Theorem: Suppose that an arbitrary triangle has sides of length \(a\), \(b\), and \(c\), with the angle \(\theta\) opposite the side \(c\). Then \[c^2 = a^2 + b^2 – 2ab\cos(\theta).\] Note that if \(\theta\) is a right angle, then \(c\) is the hypotenuse of a right triangle and \(\cos(\theta) = 0\), giving the Pythagorean Theorem. Hence we may regard the Law of Cosines as a generalization of the Pythagorean Theorem with some kind of correction term.

Proof: We may assume that the triangle is oriented such that \(\theta\) is at the origin and one of the two “legs” is along the \(x\)-axis in the Cartesian plane. Labeling the vertices such that vertex \(A\) is opposite the side with length \(a\), \(B\) is opposite \(b\), and \(C\) is opposite \(c\), we obtain the figure shown below.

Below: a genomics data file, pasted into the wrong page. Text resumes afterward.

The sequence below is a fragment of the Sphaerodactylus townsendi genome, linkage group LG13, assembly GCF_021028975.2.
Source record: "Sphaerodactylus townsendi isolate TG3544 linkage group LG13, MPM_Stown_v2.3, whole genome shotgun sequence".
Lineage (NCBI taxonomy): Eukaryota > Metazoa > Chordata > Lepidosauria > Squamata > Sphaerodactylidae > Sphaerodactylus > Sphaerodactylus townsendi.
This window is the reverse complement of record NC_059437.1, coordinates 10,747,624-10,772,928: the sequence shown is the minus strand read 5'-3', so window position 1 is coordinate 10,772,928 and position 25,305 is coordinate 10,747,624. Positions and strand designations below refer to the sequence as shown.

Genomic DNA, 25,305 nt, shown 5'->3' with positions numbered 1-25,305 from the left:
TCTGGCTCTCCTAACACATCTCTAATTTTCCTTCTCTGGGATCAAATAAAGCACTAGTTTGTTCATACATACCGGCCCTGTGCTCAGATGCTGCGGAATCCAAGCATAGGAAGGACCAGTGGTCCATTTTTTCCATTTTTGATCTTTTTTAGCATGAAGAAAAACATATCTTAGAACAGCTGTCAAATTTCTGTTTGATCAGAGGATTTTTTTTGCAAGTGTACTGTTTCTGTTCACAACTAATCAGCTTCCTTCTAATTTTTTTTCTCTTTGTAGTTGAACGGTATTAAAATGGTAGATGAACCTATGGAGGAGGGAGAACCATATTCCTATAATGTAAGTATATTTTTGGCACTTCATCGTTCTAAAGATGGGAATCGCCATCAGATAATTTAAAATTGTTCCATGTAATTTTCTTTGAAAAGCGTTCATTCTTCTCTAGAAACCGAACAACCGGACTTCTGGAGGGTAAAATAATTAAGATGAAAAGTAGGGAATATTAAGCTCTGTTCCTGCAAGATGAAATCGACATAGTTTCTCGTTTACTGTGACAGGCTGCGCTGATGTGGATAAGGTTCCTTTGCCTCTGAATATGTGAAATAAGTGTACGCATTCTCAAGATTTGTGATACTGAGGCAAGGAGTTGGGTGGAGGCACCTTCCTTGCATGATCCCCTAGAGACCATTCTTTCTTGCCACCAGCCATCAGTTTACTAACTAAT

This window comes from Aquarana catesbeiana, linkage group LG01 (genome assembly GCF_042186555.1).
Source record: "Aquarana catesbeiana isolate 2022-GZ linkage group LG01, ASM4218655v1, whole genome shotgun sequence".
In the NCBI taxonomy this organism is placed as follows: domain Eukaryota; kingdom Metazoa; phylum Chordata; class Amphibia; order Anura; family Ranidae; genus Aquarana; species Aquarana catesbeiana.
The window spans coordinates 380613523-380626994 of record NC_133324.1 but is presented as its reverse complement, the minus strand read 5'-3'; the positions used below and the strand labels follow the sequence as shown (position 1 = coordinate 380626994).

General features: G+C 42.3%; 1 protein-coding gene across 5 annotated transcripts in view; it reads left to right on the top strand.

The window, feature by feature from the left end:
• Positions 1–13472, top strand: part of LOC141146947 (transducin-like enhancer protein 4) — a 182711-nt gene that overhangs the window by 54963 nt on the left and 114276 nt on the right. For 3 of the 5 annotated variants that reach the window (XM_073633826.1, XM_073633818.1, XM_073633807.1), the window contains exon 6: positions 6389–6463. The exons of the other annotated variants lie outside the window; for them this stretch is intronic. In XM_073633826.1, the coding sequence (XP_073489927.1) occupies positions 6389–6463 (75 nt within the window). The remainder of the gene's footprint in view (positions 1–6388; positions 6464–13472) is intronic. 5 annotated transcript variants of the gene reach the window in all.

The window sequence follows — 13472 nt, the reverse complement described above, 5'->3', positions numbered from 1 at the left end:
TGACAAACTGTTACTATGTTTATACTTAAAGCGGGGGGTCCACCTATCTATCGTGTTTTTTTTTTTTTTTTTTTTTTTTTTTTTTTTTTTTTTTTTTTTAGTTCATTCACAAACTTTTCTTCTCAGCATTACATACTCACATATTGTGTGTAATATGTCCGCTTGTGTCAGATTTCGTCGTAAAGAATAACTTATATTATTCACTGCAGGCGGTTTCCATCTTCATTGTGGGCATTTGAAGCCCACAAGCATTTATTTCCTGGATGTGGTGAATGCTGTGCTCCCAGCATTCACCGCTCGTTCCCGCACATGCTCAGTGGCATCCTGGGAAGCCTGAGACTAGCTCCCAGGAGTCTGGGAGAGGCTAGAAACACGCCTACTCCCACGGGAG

Finish the figure.

Since the point \(A\) is along the \(x\)-axis, the \(y\)-coordinate of \(A\) is zero, and since the distance from \(A\) to the origin (\(C\)) is the length of the corresponding leg of the triangle, we have that the \(x\)-coordinate of \(A\) is \(b\). That is,\[A = (b,0).\] To determine the coordinates of \(B\), note that the ray from \(C\) through \(B\) must intersect the unit circle at some point \(B’\), as shown below.

Finish the figure.

From the definitions of sine and cosine on the unit circle, we know that the coordinates of \(B’\) are given by \(B’ = (\cos(\theta),\sin(\theta))\). Then, as \(\triangle ABC\) is similar to \(\triangle AB’C\), it follows that \[B = (a\cos(\theta),a\sin(\theta)).\]

On the one hand, we know that \(d(A,B) = c\) (that is, the distance from \(A\) to \(B\) is \(c\) units). On the other hand, the distance formula tells us that \[d(A,B) = \sqrt{(a\cos(\theta)-b)^2 + (a\sin(\theta))^2} = \sqrt{a^2(\cos(\theta)^2 + \sin(\theta)^2) – 2ab\cos(\theta) + b^2}.\] Applying the Pythagorean Identity \(\cos(\theta)^2 + \sin(\theta)^2 = 1\) and squaring, we obtain \[c^2 = d(A,B)^2 = a^2 – 2ab\cos(\theta) + b^2,\] which is the desired result.

This entry was posted in Education and tagged , . Bookmark the permalink.

Leave a Reply

Your email address will not be published. Required fields are marked *